From: Asmus Freytag (firstname.lastname@example.org)
Date: Sun Jan 04 2009 - 19:03:22 CST
On 1/3/2009 10:45 PM, Doug Ewell wrote:
> Asmus Freytag <asmusf at ix dot netcom dot com> wrote:
>>> Seems to me that "compatibility characters" means whatever you want
>>> it to mean at a given moment.
>> I simply follow the definition. See, for example the glossary:
>> "/Compatibility Character. /
>> A character that would not have been encoded except for compatibility
>> and round-trip convertibility with other standards"
> This definition also appears in Section 2.3 (p. 23) of TUS 5.0, but
> the *very next sentence* says:
> "They are variants of characters that already have encodings as normal
> (that is, non-compatibility) characters in the Unicode Standard; as
> such, they are more properly referred to as compatibility variants."
> Now what?
It's an attempt to separate the two facets of compatibility: One is
based on interoperability needs being the primary base for encoding the
character. The other is based on a character having a compatibility
decomposition. The latter are the ones that could be called
"compatibility variants", because they can be considered a variant of an
existing (ordinary) character.
(In discussions like this, I personally prefer the term "ordinary" in
place of the more cumbersome circumlocution "normal (that is,
It should be immediately obvious, that not all characters needed for
interoperability (compatibility) can be guaranteed to have an ordinary
character counterpart. Therefore, some characters that look like
ordinary characters (because they don't have a compatibility
decomposition) are in fact encoded for compatibility.
To make matters slightly more complicated, a huge number of characters
that have compatibility decompositions represent both semantic as well
as glyphic variation from a corresponding ordinary character. In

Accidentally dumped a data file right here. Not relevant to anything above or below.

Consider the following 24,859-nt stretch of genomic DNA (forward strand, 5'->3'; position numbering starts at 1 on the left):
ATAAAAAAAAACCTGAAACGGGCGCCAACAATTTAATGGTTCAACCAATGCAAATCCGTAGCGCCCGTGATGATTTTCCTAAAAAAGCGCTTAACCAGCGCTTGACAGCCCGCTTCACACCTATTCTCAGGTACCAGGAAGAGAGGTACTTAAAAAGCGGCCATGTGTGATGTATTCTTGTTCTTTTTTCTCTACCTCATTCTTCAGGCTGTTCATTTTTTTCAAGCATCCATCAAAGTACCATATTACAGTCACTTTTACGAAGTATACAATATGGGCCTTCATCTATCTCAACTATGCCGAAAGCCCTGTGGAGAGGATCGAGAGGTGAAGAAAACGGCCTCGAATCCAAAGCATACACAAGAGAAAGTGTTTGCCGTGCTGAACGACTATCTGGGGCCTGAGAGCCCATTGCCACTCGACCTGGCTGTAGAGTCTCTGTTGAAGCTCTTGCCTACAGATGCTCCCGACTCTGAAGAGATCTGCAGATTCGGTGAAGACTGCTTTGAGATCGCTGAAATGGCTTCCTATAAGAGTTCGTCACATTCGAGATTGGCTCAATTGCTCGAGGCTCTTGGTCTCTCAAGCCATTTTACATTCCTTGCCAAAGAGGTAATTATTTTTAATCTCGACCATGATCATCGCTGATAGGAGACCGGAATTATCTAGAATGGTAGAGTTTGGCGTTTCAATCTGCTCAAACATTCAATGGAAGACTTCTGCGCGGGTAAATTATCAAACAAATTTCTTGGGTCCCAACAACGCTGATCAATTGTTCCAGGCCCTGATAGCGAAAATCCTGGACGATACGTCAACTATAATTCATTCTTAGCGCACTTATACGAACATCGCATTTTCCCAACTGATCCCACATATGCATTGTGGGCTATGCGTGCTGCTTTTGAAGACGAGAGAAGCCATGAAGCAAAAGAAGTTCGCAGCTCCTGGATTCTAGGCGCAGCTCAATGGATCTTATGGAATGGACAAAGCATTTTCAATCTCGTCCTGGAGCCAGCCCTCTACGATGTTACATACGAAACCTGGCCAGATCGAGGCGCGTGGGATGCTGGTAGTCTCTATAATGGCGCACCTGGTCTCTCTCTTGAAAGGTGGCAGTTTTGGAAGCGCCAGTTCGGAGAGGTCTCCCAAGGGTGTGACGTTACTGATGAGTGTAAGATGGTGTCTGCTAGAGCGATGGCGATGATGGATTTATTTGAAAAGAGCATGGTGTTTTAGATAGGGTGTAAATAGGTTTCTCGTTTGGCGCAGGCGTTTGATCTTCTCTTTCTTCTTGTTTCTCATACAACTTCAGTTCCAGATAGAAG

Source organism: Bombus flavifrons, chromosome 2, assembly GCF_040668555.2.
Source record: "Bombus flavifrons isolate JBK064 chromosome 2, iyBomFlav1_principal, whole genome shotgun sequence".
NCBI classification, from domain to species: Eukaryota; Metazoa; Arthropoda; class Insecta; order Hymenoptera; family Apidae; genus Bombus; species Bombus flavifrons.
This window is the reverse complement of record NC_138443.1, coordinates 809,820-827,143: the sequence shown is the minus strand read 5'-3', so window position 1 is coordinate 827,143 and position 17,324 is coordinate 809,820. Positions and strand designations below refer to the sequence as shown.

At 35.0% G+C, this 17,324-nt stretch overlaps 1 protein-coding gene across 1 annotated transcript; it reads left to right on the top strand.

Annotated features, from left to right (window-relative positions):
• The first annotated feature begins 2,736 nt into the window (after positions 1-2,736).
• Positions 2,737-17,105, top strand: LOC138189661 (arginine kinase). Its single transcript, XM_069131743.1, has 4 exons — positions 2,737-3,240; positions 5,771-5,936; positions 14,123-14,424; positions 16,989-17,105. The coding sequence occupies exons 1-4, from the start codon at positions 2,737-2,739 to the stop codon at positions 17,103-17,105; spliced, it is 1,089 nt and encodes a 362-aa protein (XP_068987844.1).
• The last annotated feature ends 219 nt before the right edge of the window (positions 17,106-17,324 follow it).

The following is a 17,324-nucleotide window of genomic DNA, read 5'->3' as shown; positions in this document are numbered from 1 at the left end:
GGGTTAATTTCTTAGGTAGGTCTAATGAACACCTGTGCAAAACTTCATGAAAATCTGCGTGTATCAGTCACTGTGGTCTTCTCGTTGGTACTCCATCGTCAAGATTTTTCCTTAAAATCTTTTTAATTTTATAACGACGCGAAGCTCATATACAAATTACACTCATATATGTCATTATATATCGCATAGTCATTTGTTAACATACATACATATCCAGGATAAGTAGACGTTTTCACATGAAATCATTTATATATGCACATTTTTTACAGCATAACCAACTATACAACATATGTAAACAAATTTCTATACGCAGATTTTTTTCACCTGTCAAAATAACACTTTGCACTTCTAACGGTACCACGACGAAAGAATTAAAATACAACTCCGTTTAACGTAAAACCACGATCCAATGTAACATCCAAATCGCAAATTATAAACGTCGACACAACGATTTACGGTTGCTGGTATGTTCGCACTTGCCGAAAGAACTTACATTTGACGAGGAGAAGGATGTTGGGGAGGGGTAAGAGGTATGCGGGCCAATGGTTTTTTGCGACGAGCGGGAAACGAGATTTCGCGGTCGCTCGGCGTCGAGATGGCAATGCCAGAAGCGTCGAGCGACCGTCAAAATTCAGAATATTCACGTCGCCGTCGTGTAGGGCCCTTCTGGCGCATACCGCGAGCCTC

notational systems where the glyphic variation applies to single
characters, these act like ordinary characters. In texts not using such
notational systems and where these variations apply to entire text runs,
they should not be used, but can be replaced by the ordinary character
plus style markup in rich text. (Examples include the phonetic
characters, math alphanumerics etc.).
The set of emoji (and also emoticons) are composed of many ordinary
characters (straightforward symbols), plus compatibility characters that
do not have a decomposition.
Finally, I don't always distinguish between characters that should be
"candidates for encoding as compatibility characters" and "compatibility
characters" (which implies that they are actually encoded already).
That's because it's usually clear from context whether characters are
being proposed or are already encoded. This is just a matter of avoiding
cumbersome expressions that are redundant from context - it does *not*
imply that I consider these "as good as encoded". Just thought I might
clarify that, while we are at it.
>> What is it with you people? Everything apparently must be black or
>> white. Character coding is an exercise in dealing with shades of gray
>> and edge cases.
> At least now when I see a black-and-white statement such as "Unicode
> does not encode idiosyncratic, personal, novel, or private-use
> characters, nor does it encode logos or graphics," I know how to
> interpret it.
Yes, "graphics" is not a very well-defined term ;-) And "novel" would
have encompassed the Euro sign before 2002, yet it was coded well in
advance of the actual introduction of that currency.
> I've been a huge and vocal supporter of the Unicode Standard for the
> past 16 years, back before most people had heard of it, and this is by
> far the most disappointed I have ever been in the Standard. This
> decision will come back to haunt Unicode again and again.
First, there hasn't been a decision. Certainly not a final one. So it's
a bit premature to express things this way.
Second, if you've been around that long, you might have heard about
similar discussions where people were predicting bad outcomes from
certain decisions. Surprisingly enough, things didn't always turn out as
badly as predicted. Some issues, after being hotly contested and taking
truly enormous bandwidth in the committee, and on the lists, have sunk
out of sight without a trace, the minute they were decided (and seem to
have had no observable impact on the standard). Astonishing, but true.
Third, I really hope that no single issue can affect your support for
the standard, if it's sustained you for 16 years so far.
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